It doesn't make sense to get an average volume too loud in order to reproduce the live peaks.

      Dynamic conveys emotions. You can get the emotion and intention without the real spl, IMO.

    2. Not talking about volume level- talking about the ability to reproduce loud notes and peaks at a given nominal volume.
      All else being equal a higher powered amplifier sounds better than one with a lower power rating even at lower volume levels- strictly based on its ability to drive the speakers instantaneously.

    3. Your talking about SPL and power which equal how loud you listen to your music.

      A grand piano certainly has 110db peaks at a given distance. If you sit farther you'll get a different spl peaks. It's very suggestive IMO. SPL is meaningless without distance. I didn't find yet informations that add distance on venue or concert. And it will always change depending on place.

      I think it would be more accurate to say that if someone wants to reproduce a grand piano concert in royal Albert hall, siting in the 4th row. I have yet to find informations like this. I know a couple of people did some measurements and posted in part express's forum.

    4. As for "volume", for me a critical listening session, everything quiet in the house and I'm relaxed 80db is too loud. But lets assume that's my listening level ans that there's a 25db peak :

      80db + 25db = 105db
      According to your numbers we are at ~ 64w.

      Still far from 256w.

      So an average listening level of 85 db is needed to get 110 db peaks. 85 db is too loud, for me for a relax, critical listening of a grand piano concert.

      But I understand why someone wants high power amp. I just don't think those audiophile statements like : you need a lot of power, or audiophiles listen to an average of 90db, are a good thing for passionate people.

    5. Hey guys, thanks for the passionate discussion :-). Back-to-school first week of September has been busy so haven't been around as much.

      Yeah, I think it's seductive to think about the amount of power we "need" to achieve these peaks like 106dB in real-life venues and concert halls.

      I'm with Yan T-C on this though. The test I think is nice because it's targeted more on using typically recorded music and the amount one would actually use in one's listening room. Indeed in a quiet room, without people moving, coughing, no audible traffic noise, low background noise, I personally would have trouble listening to a recording at an average 85dB as well for extended periods.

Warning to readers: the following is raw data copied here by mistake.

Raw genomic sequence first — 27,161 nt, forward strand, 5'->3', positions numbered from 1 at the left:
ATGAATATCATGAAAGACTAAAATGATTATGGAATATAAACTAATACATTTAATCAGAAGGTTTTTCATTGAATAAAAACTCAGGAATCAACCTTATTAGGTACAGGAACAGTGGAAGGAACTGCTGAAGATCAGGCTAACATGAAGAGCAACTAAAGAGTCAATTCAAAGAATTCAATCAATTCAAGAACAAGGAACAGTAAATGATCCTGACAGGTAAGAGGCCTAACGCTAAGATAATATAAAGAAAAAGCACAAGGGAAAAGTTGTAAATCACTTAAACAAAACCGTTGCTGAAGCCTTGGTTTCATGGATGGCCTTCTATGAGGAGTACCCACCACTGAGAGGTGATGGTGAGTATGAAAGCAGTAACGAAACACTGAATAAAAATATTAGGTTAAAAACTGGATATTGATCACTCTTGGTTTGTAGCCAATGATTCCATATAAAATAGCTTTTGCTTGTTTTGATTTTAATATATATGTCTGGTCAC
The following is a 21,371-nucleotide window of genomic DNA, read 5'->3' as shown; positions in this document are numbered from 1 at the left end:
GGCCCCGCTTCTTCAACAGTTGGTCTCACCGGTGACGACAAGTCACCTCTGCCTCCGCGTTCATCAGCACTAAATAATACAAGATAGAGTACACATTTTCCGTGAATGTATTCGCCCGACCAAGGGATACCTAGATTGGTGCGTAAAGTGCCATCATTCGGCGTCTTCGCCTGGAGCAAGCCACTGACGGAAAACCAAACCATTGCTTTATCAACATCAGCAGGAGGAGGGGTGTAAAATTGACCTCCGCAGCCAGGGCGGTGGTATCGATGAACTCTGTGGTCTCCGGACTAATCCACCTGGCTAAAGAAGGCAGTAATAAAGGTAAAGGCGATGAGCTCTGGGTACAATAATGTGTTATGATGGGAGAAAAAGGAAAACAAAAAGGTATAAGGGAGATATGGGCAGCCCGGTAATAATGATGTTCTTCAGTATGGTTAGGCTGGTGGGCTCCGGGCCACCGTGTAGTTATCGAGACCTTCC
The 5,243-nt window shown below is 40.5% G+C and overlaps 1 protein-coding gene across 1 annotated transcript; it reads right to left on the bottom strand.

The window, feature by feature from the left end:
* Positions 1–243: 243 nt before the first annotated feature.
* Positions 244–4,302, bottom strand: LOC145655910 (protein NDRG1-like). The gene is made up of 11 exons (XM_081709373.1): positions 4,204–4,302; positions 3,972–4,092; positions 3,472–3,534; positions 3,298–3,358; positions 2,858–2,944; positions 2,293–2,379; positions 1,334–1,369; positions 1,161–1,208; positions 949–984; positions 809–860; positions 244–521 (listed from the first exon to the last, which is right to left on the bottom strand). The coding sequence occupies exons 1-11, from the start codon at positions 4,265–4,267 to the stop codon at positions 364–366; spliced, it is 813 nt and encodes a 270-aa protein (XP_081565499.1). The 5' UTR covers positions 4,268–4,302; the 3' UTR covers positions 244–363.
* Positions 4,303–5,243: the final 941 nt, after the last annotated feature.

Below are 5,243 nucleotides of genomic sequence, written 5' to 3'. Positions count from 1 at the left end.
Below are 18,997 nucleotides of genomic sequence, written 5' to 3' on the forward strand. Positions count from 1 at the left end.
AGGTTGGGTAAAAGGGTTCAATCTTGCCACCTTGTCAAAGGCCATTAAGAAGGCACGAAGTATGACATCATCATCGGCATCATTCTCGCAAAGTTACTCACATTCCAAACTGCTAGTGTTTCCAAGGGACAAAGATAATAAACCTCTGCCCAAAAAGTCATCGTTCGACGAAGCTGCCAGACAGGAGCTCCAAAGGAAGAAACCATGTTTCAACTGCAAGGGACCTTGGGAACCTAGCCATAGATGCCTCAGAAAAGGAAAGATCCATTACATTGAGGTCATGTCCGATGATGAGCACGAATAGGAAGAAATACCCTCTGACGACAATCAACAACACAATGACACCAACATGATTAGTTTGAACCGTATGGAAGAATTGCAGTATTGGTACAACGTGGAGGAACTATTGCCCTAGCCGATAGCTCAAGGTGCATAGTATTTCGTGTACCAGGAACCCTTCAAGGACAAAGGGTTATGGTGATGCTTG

There are few recordings with a truly huge dynamic range... Maybe one could push the volume up to get high peaks like on Telarc's 1812 Overture when the cannons blast; but that's not "staple" listening :-).

  11. When Harbeth's Alan Shaw demonstrated a pair of M40.1 speakers in Holland, the actual amplifier power going into the speakers was measured at well over 500 watts per channel.

    1. You really cannot have too much power. As a veteran of audio shows you notice they generally bring out the really big boxes when demonstrating their wares.

    2. Yes Frans, I am Dutch (as are you, I guess).

  12. Once you go single drivers you immediately start pairing back on wpc. There's magic less than 1 watt if you have the speakers (and the room) to hear it.

    Then again, my 400 watt plate amp is not enough for my sealed sub for what's between 20 and 50 Hz. I need another sub!

  13. OT: LG phone V30 (Archimago's nightmare?)

    In among LG’s V30 upgrades is the not insignificant addition of MQA file decoding. MQA, short for Master Quality Authentication, is among a multiplicity of formats vying to be the standard for audiophiles looking to move beyond compressed MP3s. It was recently added to Tidal Premium subscriptions, and the V30 will be the first smartphone to support it.

    1. Text copied from some website (forgot to mention).

  14. Archimago is it possible to have your email adress? I have a little projet and I have some questions.

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  16. When we consider amplifier power we must remember that ear sensitivity measured in dB rather. We are sensitive to volume-control step 1 ... 2 dB approximatelly.
    2 times is 6 dB. I.e. 25 vs. 50 Watt is 6 dB only.